Which ones could you utilize in your classroom to recognize outstanding work and make everyday students feel like extraordinary winners?
Read this to get a few ideas:
Plus, see our shared Activities folder for “culture-builders” to print for your classroom!
Leverage these links to help students see the signal through the news noise.
We’ve organized them into relevant current events themes to help students see the larger context and help you level up your fanschool.org/politics learning.
Have something to add? Email us at firstname.lastname@example.org.
See another recent post on “current events to capitalize on this school year” and connect these headlines to your existing history, geography, civics, and economics content!
Which states make for the best draft picks, now through November?
1992 was supposed to be the “year of the woman”. But history doesn’t repeat itself, it rhymes.
Women still make up less than a fifth of Congress and fill just six governor’s chairs, but those numbers are almost certain to go up. …
We’re here to help students know where to watch and what’s happening.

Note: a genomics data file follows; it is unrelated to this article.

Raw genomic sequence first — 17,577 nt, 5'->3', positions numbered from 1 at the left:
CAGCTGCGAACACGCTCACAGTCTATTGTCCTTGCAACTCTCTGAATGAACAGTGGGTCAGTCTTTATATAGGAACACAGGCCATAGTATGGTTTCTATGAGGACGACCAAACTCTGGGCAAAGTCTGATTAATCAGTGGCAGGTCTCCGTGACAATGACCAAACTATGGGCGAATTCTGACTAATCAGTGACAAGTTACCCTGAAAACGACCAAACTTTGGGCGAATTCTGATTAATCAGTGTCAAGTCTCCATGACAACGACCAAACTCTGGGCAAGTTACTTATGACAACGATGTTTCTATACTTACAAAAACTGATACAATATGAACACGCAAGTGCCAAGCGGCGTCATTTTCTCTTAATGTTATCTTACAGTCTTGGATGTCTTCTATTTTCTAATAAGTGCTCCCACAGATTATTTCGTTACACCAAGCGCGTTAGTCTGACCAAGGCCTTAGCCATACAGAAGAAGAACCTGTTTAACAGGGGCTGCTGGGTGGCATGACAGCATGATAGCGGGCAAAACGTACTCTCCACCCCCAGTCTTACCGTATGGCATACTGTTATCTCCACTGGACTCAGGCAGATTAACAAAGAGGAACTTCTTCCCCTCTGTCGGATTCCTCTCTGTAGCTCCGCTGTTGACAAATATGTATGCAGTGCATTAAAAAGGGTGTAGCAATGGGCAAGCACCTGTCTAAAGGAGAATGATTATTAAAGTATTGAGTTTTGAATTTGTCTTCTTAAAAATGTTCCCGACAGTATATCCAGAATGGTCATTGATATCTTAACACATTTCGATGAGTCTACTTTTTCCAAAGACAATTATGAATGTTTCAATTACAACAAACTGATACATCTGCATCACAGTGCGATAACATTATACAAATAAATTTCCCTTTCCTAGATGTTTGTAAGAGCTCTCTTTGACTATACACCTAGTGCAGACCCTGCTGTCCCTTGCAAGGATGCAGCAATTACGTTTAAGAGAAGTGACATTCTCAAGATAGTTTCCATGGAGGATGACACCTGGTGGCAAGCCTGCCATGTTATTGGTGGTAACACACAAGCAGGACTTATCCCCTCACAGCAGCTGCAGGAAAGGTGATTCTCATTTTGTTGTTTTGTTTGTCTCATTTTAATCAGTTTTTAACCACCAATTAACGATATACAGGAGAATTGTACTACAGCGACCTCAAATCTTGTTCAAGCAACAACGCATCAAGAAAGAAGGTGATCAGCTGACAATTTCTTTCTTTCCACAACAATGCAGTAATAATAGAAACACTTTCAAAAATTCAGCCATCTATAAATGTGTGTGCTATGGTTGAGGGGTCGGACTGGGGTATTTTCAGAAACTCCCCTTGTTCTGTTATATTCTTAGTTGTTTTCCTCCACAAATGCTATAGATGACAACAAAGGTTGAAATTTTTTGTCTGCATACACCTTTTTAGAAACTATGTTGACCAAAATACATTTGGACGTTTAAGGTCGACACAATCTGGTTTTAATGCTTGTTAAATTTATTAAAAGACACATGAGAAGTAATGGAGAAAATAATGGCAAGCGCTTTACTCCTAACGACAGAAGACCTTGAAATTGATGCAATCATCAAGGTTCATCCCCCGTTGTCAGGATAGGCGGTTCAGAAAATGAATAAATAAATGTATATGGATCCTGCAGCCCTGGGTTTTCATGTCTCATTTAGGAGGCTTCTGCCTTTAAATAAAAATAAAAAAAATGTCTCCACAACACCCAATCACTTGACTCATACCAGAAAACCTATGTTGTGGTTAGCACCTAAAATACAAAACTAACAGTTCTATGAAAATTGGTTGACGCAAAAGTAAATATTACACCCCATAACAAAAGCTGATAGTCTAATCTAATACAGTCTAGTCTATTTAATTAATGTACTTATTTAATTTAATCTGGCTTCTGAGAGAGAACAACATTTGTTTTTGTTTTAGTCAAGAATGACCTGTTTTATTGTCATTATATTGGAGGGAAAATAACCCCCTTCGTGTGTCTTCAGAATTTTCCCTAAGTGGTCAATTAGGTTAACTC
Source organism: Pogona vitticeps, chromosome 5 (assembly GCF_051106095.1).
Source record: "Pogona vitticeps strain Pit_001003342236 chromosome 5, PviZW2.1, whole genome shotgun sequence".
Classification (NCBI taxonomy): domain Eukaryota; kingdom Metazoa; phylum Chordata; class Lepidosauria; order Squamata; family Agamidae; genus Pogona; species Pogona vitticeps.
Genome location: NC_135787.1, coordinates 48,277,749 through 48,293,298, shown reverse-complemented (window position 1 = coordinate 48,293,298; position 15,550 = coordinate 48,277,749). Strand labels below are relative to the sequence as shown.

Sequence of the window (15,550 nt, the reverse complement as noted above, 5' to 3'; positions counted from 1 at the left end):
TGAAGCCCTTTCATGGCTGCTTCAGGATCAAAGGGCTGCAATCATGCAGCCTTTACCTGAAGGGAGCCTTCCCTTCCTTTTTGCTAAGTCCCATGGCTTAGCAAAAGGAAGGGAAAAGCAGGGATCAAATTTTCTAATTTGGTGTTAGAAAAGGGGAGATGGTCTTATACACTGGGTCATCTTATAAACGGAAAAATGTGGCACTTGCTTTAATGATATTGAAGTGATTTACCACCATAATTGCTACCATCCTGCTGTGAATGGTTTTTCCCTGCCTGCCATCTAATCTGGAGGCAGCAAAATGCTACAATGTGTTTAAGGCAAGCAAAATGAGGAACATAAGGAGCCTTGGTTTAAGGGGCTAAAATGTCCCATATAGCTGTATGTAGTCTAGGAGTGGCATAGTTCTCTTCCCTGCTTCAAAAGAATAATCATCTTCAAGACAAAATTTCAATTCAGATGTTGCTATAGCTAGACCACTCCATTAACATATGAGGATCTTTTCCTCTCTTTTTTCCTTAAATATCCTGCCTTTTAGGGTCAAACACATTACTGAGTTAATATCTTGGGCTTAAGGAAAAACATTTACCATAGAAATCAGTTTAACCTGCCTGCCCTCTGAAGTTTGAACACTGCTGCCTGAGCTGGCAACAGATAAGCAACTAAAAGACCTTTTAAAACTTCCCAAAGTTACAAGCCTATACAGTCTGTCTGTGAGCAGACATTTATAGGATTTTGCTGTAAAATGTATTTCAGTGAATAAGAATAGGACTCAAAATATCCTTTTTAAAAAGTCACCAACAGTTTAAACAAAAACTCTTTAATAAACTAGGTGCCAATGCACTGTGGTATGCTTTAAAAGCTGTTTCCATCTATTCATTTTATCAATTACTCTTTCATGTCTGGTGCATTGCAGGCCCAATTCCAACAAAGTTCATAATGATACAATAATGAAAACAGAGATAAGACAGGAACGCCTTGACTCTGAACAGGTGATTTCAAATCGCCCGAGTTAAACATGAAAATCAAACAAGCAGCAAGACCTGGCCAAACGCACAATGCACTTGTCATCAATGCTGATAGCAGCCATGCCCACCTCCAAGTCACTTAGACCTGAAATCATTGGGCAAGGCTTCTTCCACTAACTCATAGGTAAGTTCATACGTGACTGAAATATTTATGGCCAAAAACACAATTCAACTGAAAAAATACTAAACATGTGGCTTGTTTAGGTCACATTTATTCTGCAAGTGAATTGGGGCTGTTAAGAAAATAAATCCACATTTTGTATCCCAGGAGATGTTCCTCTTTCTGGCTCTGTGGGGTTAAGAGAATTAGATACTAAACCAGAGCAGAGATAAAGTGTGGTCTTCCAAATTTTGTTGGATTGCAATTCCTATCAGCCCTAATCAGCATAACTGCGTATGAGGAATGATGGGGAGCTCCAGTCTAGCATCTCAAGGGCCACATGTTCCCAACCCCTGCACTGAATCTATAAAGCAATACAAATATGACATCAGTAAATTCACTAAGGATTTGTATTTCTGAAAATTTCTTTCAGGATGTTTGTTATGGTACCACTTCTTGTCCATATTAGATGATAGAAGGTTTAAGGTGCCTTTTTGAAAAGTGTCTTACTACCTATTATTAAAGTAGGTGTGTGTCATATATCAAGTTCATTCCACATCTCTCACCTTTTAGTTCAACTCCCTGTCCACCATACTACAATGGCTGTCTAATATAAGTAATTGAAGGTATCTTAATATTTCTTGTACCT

And our mission is to help teachers make existing content more relevant with current events.
Anyone who plays fanschool.org/geopolitics knows about the U.S. “pivot to Asia” (China is a recommended #1 draft pick), so this post will NOT include that region (even though you should know about China’s “One Belt, One Road” initiative and the Trump administration’s new Indo-Pacific economic strategy). …
The 2018 Winter Olympics are in PyeongChang, South Korea this February 9–25. Sign up now for our “Olympic Challenge” game at fanschool.org/olympics and get your predictions submitted by the end of primetime Opening Ceremony on February 9th!
You can play with your friends, family, club, or classroom as we all compete for global competence! Everyone will have 3 weeks before the Opening Ceremony on February 9th to submit predictions.
The following prizes for families and clubs especially are generously provided by NBC’s SportsEngine, which is the best solution for managing your sports organization and finding new youth sports to play: